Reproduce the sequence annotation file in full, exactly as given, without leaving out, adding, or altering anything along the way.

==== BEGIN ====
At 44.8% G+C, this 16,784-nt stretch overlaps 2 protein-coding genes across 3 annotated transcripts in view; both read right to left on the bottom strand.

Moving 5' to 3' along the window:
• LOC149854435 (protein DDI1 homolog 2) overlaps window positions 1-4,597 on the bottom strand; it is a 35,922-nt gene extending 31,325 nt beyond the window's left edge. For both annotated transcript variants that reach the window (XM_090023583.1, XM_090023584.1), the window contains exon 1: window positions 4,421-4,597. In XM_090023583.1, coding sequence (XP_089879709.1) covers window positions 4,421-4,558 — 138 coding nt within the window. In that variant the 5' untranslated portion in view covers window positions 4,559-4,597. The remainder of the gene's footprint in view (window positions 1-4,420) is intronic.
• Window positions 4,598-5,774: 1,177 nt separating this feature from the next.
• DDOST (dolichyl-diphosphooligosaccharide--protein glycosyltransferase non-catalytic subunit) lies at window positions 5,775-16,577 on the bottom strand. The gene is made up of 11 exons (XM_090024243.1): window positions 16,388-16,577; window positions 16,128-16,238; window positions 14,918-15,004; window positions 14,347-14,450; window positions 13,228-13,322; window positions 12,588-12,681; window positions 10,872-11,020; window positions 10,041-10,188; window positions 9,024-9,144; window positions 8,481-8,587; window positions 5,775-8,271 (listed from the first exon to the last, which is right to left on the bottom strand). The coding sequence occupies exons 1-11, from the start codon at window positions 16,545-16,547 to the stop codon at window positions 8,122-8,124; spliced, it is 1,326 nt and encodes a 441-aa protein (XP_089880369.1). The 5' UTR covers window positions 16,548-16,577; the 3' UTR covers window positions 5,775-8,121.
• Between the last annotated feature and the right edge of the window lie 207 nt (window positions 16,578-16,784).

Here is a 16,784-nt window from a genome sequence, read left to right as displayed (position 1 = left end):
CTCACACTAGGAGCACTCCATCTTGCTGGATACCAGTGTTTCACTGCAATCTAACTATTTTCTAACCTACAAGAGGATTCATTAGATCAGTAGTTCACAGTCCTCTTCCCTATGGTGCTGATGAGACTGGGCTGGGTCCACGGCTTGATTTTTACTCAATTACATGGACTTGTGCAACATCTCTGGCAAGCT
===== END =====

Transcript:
At 44.8% G+C, this 16,784-nt stretch overlaps 2 protein-coding genes across 3 annotated transcripts in view; both read right to left on the bottom strand.

Moving 5' to 3' along the window:
• LOC149854435 (protein DDI1 homolog 2) overlaps window positions 1-4,597 on the bottom strand; it is a 35,922-nt gene extending 31,325 nt beyond the window's left edge. For both annotated transcript variants that reach the window (XM_090023583.1, XM_090023584.1), the window contains exon 1: window positions 4,421-4,597. In XM_090023583.1, coding sequence (XP_089879709.1) covers window positions 4,421-4,558 — 138 coding nt within the window. In that variant the 5' untranslated portion in view covers window positions 4,559-4,597. The remainder of the gene's footprint in view (window positions 1-4,420) is intronic.
• Window positions 4,598-5,774: 1,177 nt separating this feature from the next.
• DDOST (dolichyl-diphosphooligosaccharide--protein glycosyltransferase non-catalytic subunit) lies at window positions 5,775-16,577 on the bottom strand. The gene is made up of 11 exons (XM_090024243.1): window positions 16,388-16,577; window positions 16,128-16,238; window positions 14,918-15,004; window positions 14,347-14,450; window positions 13,228-13,322; window positions 12,588-12,681; window positions 10,872-11,020; window positions 10,041-10,188; window positions 9,024-9,144; window positions 8,481-8,587; window positions 5,775-8,271 (listed from the first exon to the last, which is right to left on the bottom strand). The coding sequence occupies exons 1-11, from the start codon at window positions 16,545-16,547 to the stop codon at window positions 8,122-8,124; spliced, it is 1,326 nt and encodes a 441-aa protein (XP_089880369.1). The 5' UTR covers window positions 16,548-16,577; the 3' UTR covers window positions 5,775-8,121.
• Between the last annotated feature and the right edge of the window lie 207 nt (window positions 16,578-16,784).

Here is a 16,784-nt window from a genome sequence, read left to right as displayed (position 1 = left end):
CTCACACTAGGAGCACTCCATCTTGCTGGATACCAGTGTTTCACTGCAATCTAACTATTTTCTAACCTACAAGAGGATTCATTAGATCAGTAGTTCACAGTCCTCTTCCCTATGGTGCTGATGAGACTGGGCTGGGTCCACGGCTTGATTTTTACTCAATTACATGGACTTGTGCAACATCTCTGGCAAGCT